The Emergency Road Rehabilitation Programme has moved into high-density suburbs in towns and cities, which have been neglected for years by inept and corrupt urban councils.
Across the country there is a hive of activity on roads with both arterial and suburban roads being rehabilitated and upgraded as part of the country’s modernisation drive, taking into account the centrality of infrastructure in industrialisation towards attaining Vision 2030 for Zimbabwe to become an upper middle class economy.
Transport and Infrastructural Development Minister Felix Mhona said the rehabilitation of roads is an ongoing exercise which the Government is accelerating.
“President Mnangagwa is talking about inclusive development and as a ministry we are simply fulfilling that mandate by coming down to grassroots level.
Minister Mhona said as the year progresses, they would have worked on a number of roads.
“Some people had never seen heavy equipment repairing roads in their areas for years, but are now witnessing development under the Second Republic,” he said.
A survey across Harare showed that roads under construction include Kuwadzana Extension strip off the Harare-Bulawayo Highway, Kirkman road while Bitumen is moving on site to rehabilitate the busy Harare Drive.
Some suburban roads are already complete including Gura road in Unit K, Chitungwiza which was in an even worse condition than the arterial and connecting roads.
Most of the arterial roads have been rehabilitated including the busy Seke, Paisley, Kevin South, Masotsha Ndlovu, and St Patricks.
Motorists and local residents hailed the Government for intervening to improve the state of roads across the country.
A Kuwadzana resident, Granny Esther Mberikwazvo, said since the road was constructed decades ago, no major rehabilitation works were done.
“This is wonderful, potholes had become a common feature. Our plea is that when rehabilitation works are complete the road should have humps to discourage speeding as it is used by learners,” she said.
Most of these roads were designed for light use, and as vehicle ownership and density increased the roads quickly fell into disrepair, with many barely having a tarred surface.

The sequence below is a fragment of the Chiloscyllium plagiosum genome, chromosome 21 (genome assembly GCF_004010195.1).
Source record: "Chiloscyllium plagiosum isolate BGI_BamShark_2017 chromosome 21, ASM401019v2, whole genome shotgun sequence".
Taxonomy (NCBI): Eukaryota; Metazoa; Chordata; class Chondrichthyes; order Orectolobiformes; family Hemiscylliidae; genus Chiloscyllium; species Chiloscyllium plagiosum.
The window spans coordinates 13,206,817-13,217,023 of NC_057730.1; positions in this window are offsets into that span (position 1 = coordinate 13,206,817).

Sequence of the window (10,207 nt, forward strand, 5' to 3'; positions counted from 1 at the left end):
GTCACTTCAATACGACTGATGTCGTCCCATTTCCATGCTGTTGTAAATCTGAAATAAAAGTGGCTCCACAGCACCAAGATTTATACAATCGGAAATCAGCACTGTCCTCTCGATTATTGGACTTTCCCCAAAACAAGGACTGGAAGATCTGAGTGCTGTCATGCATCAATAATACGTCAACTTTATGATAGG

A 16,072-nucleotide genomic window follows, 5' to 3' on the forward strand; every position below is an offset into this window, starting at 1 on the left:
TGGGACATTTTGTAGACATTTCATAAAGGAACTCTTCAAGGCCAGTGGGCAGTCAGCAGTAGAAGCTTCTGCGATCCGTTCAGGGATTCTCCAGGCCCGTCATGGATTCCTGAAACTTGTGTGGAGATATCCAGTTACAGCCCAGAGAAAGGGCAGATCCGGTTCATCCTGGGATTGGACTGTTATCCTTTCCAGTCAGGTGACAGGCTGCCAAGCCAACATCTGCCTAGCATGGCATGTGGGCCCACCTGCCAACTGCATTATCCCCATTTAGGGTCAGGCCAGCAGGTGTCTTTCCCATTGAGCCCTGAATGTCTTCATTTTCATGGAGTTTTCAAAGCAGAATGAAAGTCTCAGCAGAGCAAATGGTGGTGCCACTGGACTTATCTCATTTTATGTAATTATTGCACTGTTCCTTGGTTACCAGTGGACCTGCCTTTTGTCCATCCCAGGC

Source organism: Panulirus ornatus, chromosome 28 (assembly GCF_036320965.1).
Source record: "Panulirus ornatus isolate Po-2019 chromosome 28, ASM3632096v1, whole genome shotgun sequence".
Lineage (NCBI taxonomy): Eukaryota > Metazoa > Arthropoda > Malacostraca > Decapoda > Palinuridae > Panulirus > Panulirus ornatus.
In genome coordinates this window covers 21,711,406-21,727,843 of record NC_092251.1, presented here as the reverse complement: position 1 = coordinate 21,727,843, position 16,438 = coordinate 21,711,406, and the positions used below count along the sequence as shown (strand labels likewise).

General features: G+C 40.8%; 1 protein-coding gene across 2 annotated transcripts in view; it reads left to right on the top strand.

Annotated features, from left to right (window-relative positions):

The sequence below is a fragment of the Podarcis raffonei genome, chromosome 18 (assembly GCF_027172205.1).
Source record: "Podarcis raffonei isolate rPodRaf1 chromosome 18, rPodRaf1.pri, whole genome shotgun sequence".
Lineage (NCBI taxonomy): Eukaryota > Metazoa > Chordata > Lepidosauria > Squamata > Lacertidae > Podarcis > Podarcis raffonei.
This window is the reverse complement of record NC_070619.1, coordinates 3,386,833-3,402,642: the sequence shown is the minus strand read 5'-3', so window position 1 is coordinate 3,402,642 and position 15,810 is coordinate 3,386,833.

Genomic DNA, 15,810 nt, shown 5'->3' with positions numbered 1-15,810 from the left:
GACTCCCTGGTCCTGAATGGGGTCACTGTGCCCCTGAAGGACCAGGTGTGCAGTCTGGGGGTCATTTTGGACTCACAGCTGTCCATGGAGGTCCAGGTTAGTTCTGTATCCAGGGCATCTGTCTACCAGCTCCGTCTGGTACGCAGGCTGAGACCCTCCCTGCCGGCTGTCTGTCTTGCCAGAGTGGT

Mrs Barbra Bota is glad that the road was being tarred.
“It was mud all over. We commend the Government for a sterling job as our vehicles will have a longer life span,” she said.
Another Kuwadzana resident, Mr George Genge, expressed satisfaction with the rehabilitation of the road.
“Our road was now in bad shape and school learners were having a torrid time with motorists who were trying to negotiate potholes,” he said.
For most of last year and leading into this year, the focus of the ERRP2 was on major roads, the arterial roads leading into city centres and the major roads connecting suburbs.
A Chitungwiza resident, Mrs Praise January said: “The Government of Zimbabwe is doing a very good job of constructing roads, we had a very bad experience in travelling from here to town.
“We could take more than 30 minutes to get to town because of the bad roads, now we are very excited. It is now enjoyable to use our roads unlike before.”
Mr Takunda Musengamati of Kuwadzana said: “I just want to thank the President for a job well done on reconstructing the busy road. It had become a death trap. We are grateful as residents of Kuwadzana that our road is being repaired.”
Municipalities had a great deal of autonomy for many services, and were supposed to build and maintain their road networks.
To get round this legal restriction and take effective action, the Government had to first declare urban roads a state of disaster and start rehabilitation works.